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"...public opinion deserves to be respected as well as despised" G.W.F. Hegel, 'Philosophy of Right'

The Australian way « Previous | |Next »
December 13, 2005

Salam Zreika says that at ' the end of the day, Cronulla beach may be home to the locals, and the Sutherland Shire may be predominantly Anglo-Australian, but the beach — and this country — belongs to us all.' Rightly so. That is the Australian way and the culture of the beach as a public space.

Not so for Alan Jones. He supported and fostered the local Cronulla lads, declaring they would decide who would be allowed to visit their beach and on what terms.

Alan Moir

So what happened at Cronulla in terms of its meaning? Tony Parkinson writing in The Age is clear. It is bigotry:

"...what is happening at Cronulla could not be more un-Australian. Two tribes who presume it as their right to attack others who look, speak or think differently have turned a beach playground into a battlefield: on the one hand, Lebanese youths asserting a separate cultural identity, and seeking to rule by fear the streets of their adopted home; on the other, a baying pack of drunken boofheads, susceptible to the worst excesses of phony patriotism and yabbering on mindlessly about teaching "the Lebs" a lesson..... But poverty, unemployment or alienation cannot and should not be used as excuses for either side in the Cronulla turf war.This is about bigotry, plain and simple; two warped narratives feeding off each other."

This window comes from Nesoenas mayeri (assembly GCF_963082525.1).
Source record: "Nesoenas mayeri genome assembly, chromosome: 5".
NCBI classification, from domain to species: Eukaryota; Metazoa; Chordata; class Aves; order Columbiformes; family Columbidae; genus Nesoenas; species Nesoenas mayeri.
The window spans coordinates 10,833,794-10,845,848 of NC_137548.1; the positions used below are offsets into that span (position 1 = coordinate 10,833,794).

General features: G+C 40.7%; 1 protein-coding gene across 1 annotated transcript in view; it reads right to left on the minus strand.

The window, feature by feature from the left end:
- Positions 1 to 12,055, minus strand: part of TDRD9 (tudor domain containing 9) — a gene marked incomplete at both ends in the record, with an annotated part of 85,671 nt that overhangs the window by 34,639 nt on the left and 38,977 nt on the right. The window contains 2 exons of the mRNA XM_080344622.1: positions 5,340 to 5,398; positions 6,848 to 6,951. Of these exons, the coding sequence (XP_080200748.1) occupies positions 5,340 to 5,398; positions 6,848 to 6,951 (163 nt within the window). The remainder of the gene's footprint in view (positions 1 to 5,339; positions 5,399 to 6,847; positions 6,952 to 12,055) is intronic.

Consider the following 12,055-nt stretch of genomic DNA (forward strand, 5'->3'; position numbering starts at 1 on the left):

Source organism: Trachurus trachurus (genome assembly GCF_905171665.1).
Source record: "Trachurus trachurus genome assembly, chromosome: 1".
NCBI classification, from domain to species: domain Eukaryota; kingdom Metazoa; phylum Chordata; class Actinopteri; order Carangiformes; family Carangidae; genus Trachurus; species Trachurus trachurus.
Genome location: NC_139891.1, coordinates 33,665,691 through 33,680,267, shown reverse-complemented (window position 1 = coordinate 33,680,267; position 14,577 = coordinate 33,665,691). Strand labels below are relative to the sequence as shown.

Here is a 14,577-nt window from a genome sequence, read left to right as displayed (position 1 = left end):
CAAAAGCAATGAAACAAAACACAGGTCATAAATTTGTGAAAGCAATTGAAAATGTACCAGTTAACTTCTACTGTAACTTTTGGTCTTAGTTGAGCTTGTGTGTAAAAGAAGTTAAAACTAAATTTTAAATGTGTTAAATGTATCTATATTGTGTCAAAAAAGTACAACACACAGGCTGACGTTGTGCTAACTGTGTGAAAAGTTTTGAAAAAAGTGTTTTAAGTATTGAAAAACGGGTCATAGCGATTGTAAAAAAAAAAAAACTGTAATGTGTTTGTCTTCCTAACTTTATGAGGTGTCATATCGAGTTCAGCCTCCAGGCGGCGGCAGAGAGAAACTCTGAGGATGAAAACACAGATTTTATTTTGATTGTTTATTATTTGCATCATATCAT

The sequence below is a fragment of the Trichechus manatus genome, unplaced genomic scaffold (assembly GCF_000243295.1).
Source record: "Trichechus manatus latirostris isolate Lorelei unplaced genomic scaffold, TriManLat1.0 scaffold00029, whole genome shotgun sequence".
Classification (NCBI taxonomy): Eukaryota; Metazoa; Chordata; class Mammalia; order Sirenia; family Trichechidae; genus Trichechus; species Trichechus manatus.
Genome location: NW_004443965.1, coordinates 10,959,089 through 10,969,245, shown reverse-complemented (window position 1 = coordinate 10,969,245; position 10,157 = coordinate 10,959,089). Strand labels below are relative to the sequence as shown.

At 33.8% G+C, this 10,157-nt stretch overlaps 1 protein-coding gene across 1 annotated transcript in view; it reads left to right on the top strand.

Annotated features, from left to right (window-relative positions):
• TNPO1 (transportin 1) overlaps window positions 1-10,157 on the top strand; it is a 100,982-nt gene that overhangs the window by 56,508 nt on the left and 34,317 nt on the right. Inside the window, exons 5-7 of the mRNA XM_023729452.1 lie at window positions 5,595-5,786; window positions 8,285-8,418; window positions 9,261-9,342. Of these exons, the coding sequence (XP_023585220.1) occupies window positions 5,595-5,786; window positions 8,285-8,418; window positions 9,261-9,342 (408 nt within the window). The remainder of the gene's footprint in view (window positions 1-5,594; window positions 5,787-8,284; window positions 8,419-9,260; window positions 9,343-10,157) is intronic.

Just bigotry? It is interesting to see those who have played with the politics of fear running back to the voice of enlightenment reason that says Cronulla stands for the clash of cultures between two groups of young men.

So what is to be done, according to the conservative voice of reason that proudly defends Australian nationalism?

Parkinson follows the law and order pathway of Tim Priest, a retired NSW police detective, who rejects the softly softly police approach to the ethnically based criminal gangs so as to prevent parts of Sydney degenerating into a Los Angeles-style gang warfare.

Note that Parkinson's finger is pointed only at the Middle Eastern crime groups. So what is to be done about the violent nationalist suburban lads, supposedly defending Australian public spaces from Arabs, in the name of defending Australian values?

Parkinson is silent. He's done his job. The strategy is to isolate in event as as a case of alcohol fuelled minority taking the law into their own hands in a reprehensible manner. Then the focus is deflected onto the "Lebs". That 's the Australian way, as understood by conservatives. Multiculturalism has to be placed in the docks to ensure an integrated Australian community.

Why are not the young men of Anglo-Celtic background also described as ethnically based gangs? Are not their tribal actions also criminal? Why not use the sedition part of the anti-terrorism laws against Alan Jones and the other shock jocks? Now that would be the Australian way.

Why not address the patriarchal culture of Lebanese-Australian Muslims?

| Posted by Gary Sauer-Thompson at 7:22 AM | | Comments (2)


I think we need to be clearer in differentiating culture from violence. We should be wary of confusing patriachy and racism with culture. Understanding how patriachy and racism operates within different cultures is more useful than making the simple assertion that "it's a clash of culture".

Tim Priest - surely not the same retired policeman so close to "I'm a country member" Scully and Minister for Culture, Police and Public Toilets Allan Jones?
Where's NSW's Joh Beijelke Peterson when you need him - he'd have the not-Australians locked up quicker than you can say No Kebabs, and he'd have those fine Cronulla boys guarding them. After all, that is the Australian way, right?